Attitude – sometimes mine’s not as good as I’d like it to be. What’s my attitude towards my students, towards teaching math, towards my colleagues, my administration, etc? My attitude may change throughout my day, week, year, and over the life of my teaching career. Or, maybe I just lose touch with why I got into teaching and why I decided to teach math, thanks to all the hurdles that seem to toss themselves in front of you.
I actually really like my students and I think my job, teaching math, is really important. But, things get in the way sometimes and my attitude can suffer.
Luckily, attitude isn’t a fixed frame of mind. It’s a changing and evolving beast and while it can get bent out of shape by other things, such as fatigue, illness, tough teaching assignments, difficult colleagues, etc. it can also be straightened back out. We really have control over our attitude. I’ve decided to focus on it for the rest of the month, and see what happens. For a better breakdown of the impact of life’s events on our attitudes, check out this article by Micheal Graham Richard, Growth vs. Fixed Mindset. It asks which one are you, but my theory is that will very likely evolve and shift.
Staying in touch with your good attitude towards your students and teaching is probably the most important thing to do everyday. In fact, I’ll argue the most important thing to prepare each day, before lessons and tests, homework, etc., is our attitude about our students. It will define our approach to problems that arise during the day. It will allow for open mindedness and acceptance when our lesson doesn’t go as planned (especially when it is way below expectations).
My plan is to think of my students as the multi-faceted creatures that they are. They have interests and math may or may not be one of them. My goal is to try to inspire students to enjoy math, feel challenged, but not overwhelmed. Sometimes, this attitude really drives the activities and sometimes I lose touch and get caught up in the ‘listen, take notes, here’s your 20-25 problem homework assignment.’ this is usually when I get concerned about how much I’m supposed to teach them in a year and how little time I feel that I have to do it. I also realize that there’s nothing wrong with notes, lecture and lots of problems. However, that can be a drag for a lot of kids, so I don’t do it everyday, and when I do I try to give lots of class time to work the problems together. Even better, I love it when I can engage them in open questions. I think that’s one of the best times I have with them.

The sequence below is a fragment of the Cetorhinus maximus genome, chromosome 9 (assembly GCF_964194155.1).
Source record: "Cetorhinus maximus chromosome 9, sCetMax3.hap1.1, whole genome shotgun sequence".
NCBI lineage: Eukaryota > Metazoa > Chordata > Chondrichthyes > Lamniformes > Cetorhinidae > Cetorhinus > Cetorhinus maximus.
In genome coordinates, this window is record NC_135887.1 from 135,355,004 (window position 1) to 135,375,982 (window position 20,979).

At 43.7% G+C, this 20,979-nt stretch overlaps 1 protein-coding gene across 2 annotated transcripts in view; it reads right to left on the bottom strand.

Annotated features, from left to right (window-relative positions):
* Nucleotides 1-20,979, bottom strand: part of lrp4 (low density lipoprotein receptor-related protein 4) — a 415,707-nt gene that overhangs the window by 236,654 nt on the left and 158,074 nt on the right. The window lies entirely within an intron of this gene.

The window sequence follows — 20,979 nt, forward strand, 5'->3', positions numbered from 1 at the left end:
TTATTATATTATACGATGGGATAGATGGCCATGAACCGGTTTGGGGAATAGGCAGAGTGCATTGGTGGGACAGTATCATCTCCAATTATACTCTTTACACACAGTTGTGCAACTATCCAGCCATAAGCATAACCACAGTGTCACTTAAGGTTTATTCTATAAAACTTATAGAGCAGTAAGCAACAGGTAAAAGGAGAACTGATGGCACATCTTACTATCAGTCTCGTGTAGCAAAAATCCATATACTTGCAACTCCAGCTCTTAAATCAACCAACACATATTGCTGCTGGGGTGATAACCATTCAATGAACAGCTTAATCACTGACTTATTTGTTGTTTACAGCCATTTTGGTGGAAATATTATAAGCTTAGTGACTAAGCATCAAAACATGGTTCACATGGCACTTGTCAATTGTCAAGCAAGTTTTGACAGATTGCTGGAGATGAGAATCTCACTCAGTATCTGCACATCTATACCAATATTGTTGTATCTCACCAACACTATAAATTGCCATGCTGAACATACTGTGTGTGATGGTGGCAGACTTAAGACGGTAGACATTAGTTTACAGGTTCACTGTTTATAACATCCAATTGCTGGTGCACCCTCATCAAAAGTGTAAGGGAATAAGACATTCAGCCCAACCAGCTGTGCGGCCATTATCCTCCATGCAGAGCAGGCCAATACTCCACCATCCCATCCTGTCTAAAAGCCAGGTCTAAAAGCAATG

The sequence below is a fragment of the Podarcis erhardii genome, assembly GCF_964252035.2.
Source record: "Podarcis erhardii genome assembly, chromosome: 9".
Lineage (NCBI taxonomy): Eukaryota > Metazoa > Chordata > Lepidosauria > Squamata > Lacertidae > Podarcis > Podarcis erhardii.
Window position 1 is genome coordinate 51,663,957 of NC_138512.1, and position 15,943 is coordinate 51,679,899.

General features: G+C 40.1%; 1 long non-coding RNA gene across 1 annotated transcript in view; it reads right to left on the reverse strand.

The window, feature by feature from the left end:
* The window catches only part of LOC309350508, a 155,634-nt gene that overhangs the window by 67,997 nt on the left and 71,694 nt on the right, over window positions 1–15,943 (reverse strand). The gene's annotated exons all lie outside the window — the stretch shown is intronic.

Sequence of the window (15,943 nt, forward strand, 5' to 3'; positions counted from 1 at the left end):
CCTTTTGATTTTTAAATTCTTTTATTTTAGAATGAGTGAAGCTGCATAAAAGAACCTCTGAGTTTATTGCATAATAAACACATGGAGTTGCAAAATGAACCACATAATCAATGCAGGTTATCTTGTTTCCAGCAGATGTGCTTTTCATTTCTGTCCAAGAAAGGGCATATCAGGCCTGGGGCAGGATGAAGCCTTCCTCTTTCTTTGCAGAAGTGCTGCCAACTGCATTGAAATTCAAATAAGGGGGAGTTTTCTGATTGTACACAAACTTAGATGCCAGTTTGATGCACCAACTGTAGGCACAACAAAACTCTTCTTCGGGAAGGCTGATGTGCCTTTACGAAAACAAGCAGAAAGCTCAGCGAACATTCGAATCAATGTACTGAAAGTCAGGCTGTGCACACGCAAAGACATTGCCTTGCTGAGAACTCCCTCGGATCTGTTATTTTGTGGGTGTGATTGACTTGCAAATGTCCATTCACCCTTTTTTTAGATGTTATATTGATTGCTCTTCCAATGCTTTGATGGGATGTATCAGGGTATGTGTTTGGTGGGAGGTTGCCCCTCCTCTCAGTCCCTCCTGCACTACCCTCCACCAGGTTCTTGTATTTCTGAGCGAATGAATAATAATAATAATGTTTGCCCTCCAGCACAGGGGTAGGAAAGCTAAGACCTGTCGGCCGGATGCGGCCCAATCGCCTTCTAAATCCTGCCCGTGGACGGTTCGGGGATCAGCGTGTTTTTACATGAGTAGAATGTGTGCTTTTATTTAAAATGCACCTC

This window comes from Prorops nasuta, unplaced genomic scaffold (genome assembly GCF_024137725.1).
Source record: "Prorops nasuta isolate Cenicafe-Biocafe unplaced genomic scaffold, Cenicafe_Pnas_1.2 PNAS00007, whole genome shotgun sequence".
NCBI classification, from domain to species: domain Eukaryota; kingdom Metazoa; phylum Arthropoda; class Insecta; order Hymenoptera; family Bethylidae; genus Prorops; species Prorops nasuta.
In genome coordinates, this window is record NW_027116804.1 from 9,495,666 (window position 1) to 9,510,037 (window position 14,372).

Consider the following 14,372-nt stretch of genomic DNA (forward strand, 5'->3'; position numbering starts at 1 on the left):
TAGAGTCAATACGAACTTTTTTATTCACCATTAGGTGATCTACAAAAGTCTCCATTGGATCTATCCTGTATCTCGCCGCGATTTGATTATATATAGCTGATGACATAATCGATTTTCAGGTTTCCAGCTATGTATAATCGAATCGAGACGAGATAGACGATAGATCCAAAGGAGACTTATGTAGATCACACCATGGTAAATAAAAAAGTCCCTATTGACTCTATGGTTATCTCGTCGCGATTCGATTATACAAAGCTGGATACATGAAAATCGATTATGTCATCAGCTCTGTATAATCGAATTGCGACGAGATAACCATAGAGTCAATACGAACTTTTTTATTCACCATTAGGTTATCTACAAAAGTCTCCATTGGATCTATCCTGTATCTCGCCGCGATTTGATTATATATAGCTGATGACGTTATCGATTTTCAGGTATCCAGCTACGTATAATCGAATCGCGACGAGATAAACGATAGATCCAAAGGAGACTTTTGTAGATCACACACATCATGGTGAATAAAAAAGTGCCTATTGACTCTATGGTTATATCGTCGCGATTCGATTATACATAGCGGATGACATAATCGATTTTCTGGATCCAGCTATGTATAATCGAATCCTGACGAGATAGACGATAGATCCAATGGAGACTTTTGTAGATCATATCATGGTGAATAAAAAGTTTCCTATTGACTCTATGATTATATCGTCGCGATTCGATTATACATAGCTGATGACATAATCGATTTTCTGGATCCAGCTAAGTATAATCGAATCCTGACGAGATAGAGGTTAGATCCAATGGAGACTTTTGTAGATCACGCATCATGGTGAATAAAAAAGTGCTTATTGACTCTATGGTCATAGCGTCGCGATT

For the rest of March, I’m challenging myself to adjust and refocus my attitude each day, before the kids arrive, and to have some good open questions ready. My hope is, by giving attention to my attitude and this one teaching tool for the next few weeks, these two things will become second nature. I’m hoping my attitude will not only be positive, but will evolve and become better as I open up to outcomes with my students. And, as I open up my questioning. I’m hoping to open my mind enough that I transform my classroom and kids experience for the better.
I think our attitudes are really important and I know I don’t give mine enough attention. I want that to change. I think attitude may be like a muscle and for it to be strong, it needs attention and proper feeding. Otherwise, it feels like I’m sometimes being swayed by the event in front of me, or the person in front of me. I want my attitude to be really strong and drive my response to that event, or that person. Teaching math isn’t easy. So, I need to tend to my thoughts, my views, my attitude towards my students, towards teaching, towards my school, my colleagues, etc.